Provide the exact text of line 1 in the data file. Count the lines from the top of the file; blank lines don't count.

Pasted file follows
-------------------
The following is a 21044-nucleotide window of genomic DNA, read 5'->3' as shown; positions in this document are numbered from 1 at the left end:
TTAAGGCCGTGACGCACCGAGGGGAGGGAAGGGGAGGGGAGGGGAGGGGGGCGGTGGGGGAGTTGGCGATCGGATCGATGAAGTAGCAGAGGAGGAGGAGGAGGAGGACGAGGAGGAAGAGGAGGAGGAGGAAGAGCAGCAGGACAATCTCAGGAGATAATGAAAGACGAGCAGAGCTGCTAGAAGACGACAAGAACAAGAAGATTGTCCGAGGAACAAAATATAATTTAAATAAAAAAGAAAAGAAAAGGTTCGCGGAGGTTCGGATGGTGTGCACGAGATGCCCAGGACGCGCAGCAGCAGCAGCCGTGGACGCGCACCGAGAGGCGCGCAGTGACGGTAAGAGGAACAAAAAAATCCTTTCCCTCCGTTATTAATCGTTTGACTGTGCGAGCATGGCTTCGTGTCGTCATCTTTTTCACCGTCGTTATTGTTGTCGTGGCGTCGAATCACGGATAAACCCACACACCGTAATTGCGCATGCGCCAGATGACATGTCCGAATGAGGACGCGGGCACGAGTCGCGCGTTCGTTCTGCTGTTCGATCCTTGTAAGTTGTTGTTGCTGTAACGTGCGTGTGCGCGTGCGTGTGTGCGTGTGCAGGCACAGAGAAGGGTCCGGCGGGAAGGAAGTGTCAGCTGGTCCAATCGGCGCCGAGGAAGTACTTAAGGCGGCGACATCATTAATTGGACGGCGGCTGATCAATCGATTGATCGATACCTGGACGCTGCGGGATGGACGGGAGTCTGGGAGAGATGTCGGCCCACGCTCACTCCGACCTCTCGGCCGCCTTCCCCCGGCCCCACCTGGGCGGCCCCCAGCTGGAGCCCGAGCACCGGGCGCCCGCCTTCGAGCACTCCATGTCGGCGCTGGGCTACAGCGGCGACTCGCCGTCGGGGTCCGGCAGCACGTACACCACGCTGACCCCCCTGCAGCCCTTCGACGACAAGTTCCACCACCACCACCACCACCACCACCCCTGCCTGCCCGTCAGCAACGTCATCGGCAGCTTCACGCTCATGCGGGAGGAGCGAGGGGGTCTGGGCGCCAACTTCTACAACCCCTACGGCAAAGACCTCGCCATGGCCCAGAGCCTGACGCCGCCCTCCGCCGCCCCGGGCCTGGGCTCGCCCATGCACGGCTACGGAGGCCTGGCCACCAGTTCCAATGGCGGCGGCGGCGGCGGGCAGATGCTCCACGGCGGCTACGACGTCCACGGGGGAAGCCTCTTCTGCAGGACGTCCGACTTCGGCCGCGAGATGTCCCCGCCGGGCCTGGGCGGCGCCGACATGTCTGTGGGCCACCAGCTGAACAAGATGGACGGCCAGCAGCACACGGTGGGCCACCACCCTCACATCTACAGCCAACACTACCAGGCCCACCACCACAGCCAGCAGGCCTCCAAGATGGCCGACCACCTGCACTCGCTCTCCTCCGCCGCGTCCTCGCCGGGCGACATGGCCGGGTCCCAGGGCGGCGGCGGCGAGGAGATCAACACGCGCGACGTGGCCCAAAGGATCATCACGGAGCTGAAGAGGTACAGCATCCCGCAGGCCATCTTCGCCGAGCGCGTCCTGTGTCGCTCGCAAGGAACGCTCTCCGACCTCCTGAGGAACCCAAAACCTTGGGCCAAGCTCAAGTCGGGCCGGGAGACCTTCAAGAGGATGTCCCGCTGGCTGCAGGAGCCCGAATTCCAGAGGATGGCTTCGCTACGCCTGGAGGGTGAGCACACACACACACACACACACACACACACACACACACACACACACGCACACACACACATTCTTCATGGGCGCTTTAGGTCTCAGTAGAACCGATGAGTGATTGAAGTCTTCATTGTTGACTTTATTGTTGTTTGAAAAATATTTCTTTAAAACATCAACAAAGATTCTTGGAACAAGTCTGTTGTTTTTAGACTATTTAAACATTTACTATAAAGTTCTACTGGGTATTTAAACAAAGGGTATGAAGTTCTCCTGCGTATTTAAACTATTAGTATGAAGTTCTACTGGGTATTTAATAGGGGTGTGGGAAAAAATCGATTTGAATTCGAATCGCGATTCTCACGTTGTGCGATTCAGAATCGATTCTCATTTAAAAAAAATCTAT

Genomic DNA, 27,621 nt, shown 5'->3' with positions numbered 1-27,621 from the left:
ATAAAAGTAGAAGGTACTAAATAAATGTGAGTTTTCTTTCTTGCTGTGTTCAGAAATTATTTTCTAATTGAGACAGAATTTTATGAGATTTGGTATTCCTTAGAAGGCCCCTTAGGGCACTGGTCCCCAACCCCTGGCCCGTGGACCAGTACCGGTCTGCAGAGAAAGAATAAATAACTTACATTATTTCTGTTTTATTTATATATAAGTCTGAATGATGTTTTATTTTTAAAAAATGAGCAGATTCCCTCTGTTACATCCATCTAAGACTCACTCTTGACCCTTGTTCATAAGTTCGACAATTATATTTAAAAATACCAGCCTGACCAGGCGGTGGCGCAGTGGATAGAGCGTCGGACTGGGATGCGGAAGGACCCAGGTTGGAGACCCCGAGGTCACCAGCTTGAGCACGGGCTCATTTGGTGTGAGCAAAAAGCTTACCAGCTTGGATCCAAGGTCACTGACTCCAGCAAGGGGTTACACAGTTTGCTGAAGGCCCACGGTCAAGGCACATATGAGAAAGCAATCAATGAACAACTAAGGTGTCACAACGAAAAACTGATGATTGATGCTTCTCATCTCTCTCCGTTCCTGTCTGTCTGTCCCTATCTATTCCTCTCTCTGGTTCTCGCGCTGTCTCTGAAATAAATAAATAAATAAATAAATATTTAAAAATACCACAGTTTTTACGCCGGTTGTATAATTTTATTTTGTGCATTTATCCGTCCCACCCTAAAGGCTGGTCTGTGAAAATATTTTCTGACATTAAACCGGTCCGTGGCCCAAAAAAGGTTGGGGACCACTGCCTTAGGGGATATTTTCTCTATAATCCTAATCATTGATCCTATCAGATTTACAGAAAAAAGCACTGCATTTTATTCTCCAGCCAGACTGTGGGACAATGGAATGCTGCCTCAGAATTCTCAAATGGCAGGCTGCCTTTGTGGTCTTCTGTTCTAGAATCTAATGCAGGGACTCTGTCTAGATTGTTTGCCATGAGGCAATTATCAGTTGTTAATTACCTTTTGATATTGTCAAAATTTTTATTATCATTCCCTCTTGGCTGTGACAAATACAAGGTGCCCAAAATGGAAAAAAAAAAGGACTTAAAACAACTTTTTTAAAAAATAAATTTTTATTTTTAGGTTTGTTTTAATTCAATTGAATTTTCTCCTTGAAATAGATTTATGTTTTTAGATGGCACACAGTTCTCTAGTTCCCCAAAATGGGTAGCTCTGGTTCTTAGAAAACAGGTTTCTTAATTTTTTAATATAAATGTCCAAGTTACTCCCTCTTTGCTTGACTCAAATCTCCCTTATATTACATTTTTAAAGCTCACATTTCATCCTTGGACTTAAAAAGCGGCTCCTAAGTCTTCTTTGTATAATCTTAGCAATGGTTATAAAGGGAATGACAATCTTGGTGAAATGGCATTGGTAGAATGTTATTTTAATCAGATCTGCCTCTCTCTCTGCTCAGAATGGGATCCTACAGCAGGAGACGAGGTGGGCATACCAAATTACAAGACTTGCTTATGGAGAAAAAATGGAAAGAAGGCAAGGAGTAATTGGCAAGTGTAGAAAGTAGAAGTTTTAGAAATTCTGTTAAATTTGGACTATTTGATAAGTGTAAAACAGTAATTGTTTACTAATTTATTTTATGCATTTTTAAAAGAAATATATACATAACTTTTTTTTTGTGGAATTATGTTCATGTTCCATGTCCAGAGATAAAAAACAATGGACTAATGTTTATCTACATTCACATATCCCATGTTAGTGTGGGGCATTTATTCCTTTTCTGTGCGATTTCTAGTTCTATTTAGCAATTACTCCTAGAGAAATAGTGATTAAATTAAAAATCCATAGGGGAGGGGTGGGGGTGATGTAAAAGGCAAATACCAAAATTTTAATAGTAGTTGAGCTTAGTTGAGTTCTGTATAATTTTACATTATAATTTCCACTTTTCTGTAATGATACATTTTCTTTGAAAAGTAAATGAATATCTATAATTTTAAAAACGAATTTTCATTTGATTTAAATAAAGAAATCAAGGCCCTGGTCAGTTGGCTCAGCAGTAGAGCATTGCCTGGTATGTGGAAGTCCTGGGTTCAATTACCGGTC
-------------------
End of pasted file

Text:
The following is a 21044-nucleotide window of genomic DNA, read 5'->3' as shown; positions in this document are numbered from 1 at the left end: